I move the rejection of this Bill with regret, not only because of its object, but because I am much interested in the next Order on the Paper. I could not, however, allow it to go through without protest, because, in spite of its good object, I consider it to be rather a dangerous Bill. We have been told that it seeks to give more opportunity to the farmer to protect his crops and trees against insects, but the actual terms of the Bill have a much wider scope. The Section of the original Act— the Protection of Animals Act, 1911— which is being replaced by this Bill, says: Any person who shall knowingly put or place or cause or procure any person to put or place, or knowingly be a party to the putting or placing, in or upon any land or building any poison, or any fluid or edible matter (not being sown seed or grain) which has been rendered poisonous, such person shall upon summary conviction be liable to a fine not exceeding ten pounds. This is the important part— Provided that, in any proceedings under paragraph (b) of this section it shall be a defence that the poison was placed by the accused for the purpose of destroying rats, mice, or other small vermin, and that he took all reasonable precautions to prevent access thereto of dogs, cats, fowls or other domestic animals. This Bill says: Provided that, in any proceedings under paragraph (b) of this section, it shall be a defence that the poison was placed by the accused for the purpose of destroying vermin, where such is found to be necessary in the interests of public health, agriculture, or the preservation of other animals, domestic or wild, or for the purpose of manuring the land, and that he took all reasonable precautions to prevent access thereto of dogs, cats, fowls, or other domestic animals. Here it will be noticed there is no guide as to what is meant by the word "vermin," and a great many justifications for the use of poison other than insect-destruction are inserted. I think it will be seen that the Bill as it stands goes very much further than protection against the leather-jacket or the various harmful worms. I am sure every hon. Member has very great sympathy with the difficulties of agriculturists, and would not willingly place any obstacle in their way, such as might seem to be placed by the position I take up, but I see no reason why this Bill should not have contained a quite specific statement as to protection against insects and worms, if that is what the Bill is meant for. There is no reason for the very wide and vague terms which are used. Scotland has been mentioned, but all that has been done in Scotland in connection with this matter is very far short of what this Bill permits to be brought about.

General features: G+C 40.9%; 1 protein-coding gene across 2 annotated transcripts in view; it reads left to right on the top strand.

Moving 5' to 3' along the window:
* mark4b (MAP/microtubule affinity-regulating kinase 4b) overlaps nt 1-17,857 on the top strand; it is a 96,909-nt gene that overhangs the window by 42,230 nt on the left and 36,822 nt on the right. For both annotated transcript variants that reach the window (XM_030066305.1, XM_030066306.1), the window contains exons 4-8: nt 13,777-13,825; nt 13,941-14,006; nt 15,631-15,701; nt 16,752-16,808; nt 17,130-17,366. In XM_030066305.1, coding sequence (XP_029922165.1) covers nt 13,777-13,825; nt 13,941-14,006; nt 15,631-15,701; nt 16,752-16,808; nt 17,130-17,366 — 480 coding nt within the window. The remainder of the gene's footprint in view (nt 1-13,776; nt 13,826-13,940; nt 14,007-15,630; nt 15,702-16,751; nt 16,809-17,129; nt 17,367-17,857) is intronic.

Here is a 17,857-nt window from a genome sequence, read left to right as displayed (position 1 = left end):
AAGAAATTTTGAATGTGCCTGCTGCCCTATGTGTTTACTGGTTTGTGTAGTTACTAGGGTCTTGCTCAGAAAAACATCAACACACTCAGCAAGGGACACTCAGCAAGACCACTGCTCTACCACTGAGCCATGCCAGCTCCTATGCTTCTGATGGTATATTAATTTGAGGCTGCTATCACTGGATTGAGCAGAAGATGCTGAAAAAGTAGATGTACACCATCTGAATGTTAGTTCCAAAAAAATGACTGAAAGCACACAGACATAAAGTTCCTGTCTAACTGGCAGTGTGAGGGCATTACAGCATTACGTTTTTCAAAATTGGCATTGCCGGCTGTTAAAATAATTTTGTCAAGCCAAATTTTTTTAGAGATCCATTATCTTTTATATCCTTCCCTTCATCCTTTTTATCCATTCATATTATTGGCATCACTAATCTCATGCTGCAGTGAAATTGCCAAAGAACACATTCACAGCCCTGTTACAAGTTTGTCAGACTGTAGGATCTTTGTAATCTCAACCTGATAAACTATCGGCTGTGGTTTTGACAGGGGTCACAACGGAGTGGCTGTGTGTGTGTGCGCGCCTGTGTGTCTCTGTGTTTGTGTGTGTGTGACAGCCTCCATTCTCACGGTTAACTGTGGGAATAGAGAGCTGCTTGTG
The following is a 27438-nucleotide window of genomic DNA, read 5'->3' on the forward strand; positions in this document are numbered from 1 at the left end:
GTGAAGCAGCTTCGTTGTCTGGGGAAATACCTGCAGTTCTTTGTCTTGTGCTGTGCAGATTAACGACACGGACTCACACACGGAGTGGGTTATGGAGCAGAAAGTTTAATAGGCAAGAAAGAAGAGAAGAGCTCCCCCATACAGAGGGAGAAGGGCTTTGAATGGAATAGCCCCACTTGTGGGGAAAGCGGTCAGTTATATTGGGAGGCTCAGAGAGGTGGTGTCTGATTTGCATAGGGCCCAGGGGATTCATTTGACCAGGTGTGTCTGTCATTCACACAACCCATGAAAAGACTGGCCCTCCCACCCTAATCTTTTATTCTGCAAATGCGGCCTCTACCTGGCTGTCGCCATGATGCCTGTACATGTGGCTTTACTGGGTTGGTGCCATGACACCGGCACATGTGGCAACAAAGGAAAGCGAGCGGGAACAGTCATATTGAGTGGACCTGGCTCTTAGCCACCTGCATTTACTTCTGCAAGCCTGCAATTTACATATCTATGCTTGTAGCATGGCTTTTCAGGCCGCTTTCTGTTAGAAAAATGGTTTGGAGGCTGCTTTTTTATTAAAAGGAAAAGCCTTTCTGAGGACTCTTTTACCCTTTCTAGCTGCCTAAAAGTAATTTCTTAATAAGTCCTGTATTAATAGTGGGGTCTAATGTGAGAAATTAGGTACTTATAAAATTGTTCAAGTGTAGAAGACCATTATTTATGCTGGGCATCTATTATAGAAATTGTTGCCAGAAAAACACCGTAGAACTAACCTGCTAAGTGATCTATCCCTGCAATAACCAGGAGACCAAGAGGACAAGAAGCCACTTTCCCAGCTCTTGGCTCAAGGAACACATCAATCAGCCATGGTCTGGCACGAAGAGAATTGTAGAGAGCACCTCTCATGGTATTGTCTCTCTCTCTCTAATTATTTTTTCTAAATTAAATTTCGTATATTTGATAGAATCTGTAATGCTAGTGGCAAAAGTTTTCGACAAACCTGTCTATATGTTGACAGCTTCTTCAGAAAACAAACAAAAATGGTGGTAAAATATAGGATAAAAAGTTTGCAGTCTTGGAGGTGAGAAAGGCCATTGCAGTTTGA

Since the Scottish Act was passed, if we take the point of public health, the Rats and Mice Destruction Act, 1919, has been passed, which deals with the question of vermin from the point of view of public health. Local authorities are very vigorously putting this Act into operation, and it seems to me that the argument that poison should be permitted to be used in the manner directed by this Bill in the interests of public health no longer holds. The fact is that at present "rats and mice and other small animals" gives a certain guide as to what is vermin, which includes rats and any pests of lower grade, but under this Bill we have no guide. We have had it indicated that insects and worm are meant, but everyone realises that the word "vermin" is a very wide term and might be made to cover any kind of animals or birds, and I certainly think that the definition in the existing Act is very much more satisfactory. If it is not so, I have no objection to insects being added to the definition but I have not heard of anyone suffering punishment for destroying insects.